Inside the art-filled UK Gatton College of Business
The University of Kentucky will receive a $3 million donation from a politically connected coal executive that will help plug a hole that opened when it returned a multimillion-dollar donation from a polarizing pizza magnate.
The donation will help support a controversial free-enterprise institute supported by a foundation funded by the Koch family, known for its libertarian political stances.
The new donation from coal executive Joseph Craft will be reviewed at the next UK board of trustees meeting this week.
On Friday, the UK board of trustees will vote to accept a $3 million donation from the Joseph W. Craft III Foundation “to support the Institute for the Study of Free Enterprise in the Gatton College of Business and Economics,” according to the board’s agenda documents.
The Institute for the Study of Free Enterprise aims to “generate intellectually rigorous research and an open dialogue to discover and understand how free enterprise affects peoples’ lives,” according to the center’s website.
In 2015, The Charles Koch Foundation donated $4 million to the Institute.
“Free enterprise research” is a common theme among college programs funded by the Koch family. Concerns have arisen about strings attached to some of these programs, most notably, that curriculum advances libertarian ideologies among its students.
The Institute’s original proposal asserted that UK students would be informed of how free enterprise “promotes the well-being of society.” It also included a clause that allowed the Koch Foundation to withdraw funding with 30 days notice.
During the proposal stage, the John H. Schnatter Family Foundation also pledged $6 million to the Institute for the Study of Free Enterprise. Last year, part of that funding fell through as the University cut all ties with Schnatter, Papa John’s founder, following his admission that he had made “inappropriate and hurtful” remarks on the job.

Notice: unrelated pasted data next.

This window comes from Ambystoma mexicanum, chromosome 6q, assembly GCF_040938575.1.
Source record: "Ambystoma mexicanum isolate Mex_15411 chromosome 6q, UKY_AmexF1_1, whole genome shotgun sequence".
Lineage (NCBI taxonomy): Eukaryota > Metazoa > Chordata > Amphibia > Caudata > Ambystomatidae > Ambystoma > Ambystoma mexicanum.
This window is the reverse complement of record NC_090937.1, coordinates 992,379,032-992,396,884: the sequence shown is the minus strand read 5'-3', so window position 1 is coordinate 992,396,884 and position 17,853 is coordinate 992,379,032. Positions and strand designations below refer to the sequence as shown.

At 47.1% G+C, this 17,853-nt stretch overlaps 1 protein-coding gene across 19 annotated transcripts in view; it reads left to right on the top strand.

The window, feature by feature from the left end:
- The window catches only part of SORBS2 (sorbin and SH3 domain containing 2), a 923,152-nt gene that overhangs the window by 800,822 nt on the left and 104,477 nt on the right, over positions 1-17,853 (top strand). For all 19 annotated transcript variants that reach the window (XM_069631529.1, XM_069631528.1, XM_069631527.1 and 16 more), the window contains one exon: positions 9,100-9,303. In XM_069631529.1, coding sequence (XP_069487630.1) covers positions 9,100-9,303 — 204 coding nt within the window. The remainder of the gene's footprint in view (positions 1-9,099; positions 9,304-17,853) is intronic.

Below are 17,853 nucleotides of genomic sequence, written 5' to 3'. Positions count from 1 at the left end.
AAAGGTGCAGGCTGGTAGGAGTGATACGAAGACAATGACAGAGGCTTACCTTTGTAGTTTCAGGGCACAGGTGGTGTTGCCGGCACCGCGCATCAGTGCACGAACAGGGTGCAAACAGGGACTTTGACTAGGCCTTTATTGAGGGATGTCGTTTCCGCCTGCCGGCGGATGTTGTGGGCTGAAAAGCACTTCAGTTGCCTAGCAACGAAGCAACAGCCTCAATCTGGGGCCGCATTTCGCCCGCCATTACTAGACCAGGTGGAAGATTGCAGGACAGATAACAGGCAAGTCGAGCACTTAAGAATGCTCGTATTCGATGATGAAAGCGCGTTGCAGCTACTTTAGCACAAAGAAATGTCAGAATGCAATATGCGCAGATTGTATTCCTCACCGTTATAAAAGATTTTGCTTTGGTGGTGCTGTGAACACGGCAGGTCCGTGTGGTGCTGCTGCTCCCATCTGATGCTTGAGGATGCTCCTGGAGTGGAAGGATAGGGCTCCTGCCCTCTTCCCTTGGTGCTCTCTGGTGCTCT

In July 2018, Schnatter told Forbes he had used the N-word while on a training conference call. Shortly after, Schnatter resigned from the University of Louisville’s board of trustees
The incident came at a time when Schnatter was publicly criticized for his stance on race-related issues. In 2017, Schnatter voiced disapproval of the NFL’s “poor leadership” in dealing with protesting players.
Initial funding for the Institute for the Study of Free Enterprise was incremental, with overall donations to reach $10 million by 2020. Following the university’s decision to sever ties with Schnatter, however, around half a million dollars in his to-date donations were returned, according to UK spokesman Jay Blanton. (About $1.05 million from Schnatter had already been spent on the institute.)
Previous donations from Craft have contributed to new or revamped athletics facilities, such as the Joe Craft Football Training Facility and the Wildcat Coal Lodge, a residence hall for UK men’s basketball team members. The residence hall, previously known as simply the Wildcat Lodge, was renamed following Craft’s $7 million donation in 2009.
Craft is the owner of Alliance Resource Partners, a coal production company based in Tulsa, Okla. Through Alliance, Craft has contributed to Koch-supported causes, for which he has received thanks from Charles Koch. Craft has also been prominent in state and national Republican party politics.
Blanton said the donation from the Craft Foundation was unrelated to the Koch Foundation’s earlier pledge.
Craft’s donation would fund faculty positions, doctoral fellowships and a research associate position within the Institute, “among other things,” according to Blanton.
While the UK board of trustees votes on the donation this week, Joseph Craft’s wife Kelly Craft faced confirmation hearings in Washington, D.C. Kelly Craft is President Trump’s nominee for US ambassador to the United Nations.